Almost half of cyber spying attacks can be traced back to East Asia, with most of them aiming to infiltrate data at companies in the US.
Cyber espionage occurrences tripled in the last year to reach 511 and 306 of these cases resulted in data being breached, according to Verizon's 2014 Data Breach Investigations Report.
Verizon found that 49% of these attacks can be traced by to East Asia, mainly China and Korea, and slightly over a fifth of the attacks came from Eastern Europe.
The report also found that 85% of the attacks were state-affiliated and 11% were the result of organised crime.
Others who are said to be spying on companies include former employees and business competitors.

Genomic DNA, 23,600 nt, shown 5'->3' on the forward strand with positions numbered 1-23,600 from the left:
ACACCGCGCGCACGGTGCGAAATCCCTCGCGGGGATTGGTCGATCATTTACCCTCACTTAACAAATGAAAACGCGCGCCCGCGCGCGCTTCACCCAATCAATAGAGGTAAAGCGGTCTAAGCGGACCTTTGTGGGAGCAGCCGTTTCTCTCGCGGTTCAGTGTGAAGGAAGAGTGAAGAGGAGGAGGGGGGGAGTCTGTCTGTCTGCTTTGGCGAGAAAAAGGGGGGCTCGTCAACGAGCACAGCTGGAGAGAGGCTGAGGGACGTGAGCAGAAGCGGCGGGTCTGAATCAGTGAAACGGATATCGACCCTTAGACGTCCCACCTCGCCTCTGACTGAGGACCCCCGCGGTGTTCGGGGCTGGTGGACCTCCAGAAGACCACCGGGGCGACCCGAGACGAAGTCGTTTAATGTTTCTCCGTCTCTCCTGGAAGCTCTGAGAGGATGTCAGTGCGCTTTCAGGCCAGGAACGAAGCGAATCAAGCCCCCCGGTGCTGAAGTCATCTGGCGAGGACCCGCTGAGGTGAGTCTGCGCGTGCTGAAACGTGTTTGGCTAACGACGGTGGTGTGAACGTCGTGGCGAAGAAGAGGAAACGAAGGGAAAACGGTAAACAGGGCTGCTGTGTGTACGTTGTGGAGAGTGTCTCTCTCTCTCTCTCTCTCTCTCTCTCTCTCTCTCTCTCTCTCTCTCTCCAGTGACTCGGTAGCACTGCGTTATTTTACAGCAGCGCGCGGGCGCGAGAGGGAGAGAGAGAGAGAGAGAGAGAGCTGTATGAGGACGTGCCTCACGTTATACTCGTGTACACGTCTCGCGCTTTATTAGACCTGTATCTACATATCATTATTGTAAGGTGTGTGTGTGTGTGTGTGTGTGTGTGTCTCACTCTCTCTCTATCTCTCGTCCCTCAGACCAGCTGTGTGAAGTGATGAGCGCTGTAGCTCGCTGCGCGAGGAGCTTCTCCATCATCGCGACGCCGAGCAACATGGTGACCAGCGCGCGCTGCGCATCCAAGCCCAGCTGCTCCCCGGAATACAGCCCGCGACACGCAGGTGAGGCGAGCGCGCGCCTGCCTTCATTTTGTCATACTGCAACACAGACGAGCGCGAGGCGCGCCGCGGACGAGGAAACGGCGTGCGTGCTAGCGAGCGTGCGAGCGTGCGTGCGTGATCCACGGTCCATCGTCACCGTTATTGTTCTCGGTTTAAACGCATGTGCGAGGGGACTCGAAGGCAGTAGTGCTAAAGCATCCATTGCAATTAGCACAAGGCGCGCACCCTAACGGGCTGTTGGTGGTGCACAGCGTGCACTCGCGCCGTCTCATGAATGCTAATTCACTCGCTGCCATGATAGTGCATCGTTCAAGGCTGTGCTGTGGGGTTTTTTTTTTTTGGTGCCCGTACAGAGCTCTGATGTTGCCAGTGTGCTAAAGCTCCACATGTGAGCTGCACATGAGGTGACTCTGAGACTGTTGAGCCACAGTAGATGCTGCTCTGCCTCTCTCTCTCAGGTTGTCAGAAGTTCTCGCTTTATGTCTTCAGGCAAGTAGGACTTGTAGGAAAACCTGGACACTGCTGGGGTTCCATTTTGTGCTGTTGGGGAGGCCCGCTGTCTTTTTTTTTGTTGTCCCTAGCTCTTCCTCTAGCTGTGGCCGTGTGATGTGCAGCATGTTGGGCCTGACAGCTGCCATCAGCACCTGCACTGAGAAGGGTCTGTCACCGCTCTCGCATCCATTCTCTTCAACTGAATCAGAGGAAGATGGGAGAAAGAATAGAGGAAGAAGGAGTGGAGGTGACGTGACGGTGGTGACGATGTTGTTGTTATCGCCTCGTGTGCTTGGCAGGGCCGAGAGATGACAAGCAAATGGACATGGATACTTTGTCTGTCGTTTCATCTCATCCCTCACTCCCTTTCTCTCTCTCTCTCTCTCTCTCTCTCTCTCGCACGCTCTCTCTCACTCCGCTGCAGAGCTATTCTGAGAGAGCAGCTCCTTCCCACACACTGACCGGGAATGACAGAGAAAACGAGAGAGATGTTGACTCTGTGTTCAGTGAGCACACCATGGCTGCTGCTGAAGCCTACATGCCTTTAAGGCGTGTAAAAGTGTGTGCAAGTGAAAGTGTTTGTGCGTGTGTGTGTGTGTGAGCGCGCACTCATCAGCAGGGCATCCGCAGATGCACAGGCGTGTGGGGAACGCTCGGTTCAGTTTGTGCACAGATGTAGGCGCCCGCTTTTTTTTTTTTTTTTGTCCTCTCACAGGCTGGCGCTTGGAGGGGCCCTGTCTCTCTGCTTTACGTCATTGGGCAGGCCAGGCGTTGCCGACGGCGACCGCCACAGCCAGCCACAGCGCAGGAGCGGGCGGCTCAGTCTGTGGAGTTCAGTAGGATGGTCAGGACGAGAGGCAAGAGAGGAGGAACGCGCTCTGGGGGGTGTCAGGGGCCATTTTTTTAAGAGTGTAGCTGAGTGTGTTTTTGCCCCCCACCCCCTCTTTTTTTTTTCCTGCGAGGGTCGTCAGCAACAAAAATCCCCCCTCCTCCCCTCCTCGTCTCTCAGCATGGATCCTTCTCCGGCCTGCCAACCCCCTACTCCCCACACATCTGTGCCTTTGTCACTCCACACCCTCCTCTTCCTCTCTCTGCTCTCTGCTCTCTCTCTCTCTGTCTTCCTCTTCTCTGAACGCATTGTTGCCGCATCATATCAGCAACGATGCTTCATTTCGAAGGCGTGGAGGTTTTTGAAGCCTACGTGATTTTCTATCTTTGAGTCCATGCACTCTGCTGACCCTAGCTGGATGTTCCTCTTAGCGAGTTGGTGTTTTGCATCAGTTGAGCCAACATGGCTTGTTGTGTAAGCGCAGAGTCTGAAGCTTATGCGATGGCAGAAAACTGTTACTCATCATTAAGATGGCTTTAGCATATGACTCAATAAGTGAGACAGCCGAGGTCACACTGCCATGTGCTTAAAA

A recent report from Vormetric, which surveyed 500 IT people at mid-large size organisations in the UK, found that 40% feel that insiders are the biggest threat to security breaches.
The top industries that were targeted were transportation, manufacturing and professional and public services, said Verizon.
The report says that attacks are growing at a rapid rate: "Most surprising to us is the consistent, significant growth of incidents in the dataset. We knew it was pervasive, but it's a little disconcerting when it triples last year's already much-increased number."
It also warns that if you are the victim of cyber espionage, it may be difficult to spot: "There's no fraud algorithm to alert victims about illicit use of such data, leaving many cases of espionage undiscovered."
Cyber security has been a big talking point in recent weeks following the 'Heartbleed' bug, which affects encryption of data sent over the internet allowing a user's password and other sensitive data to be spied on.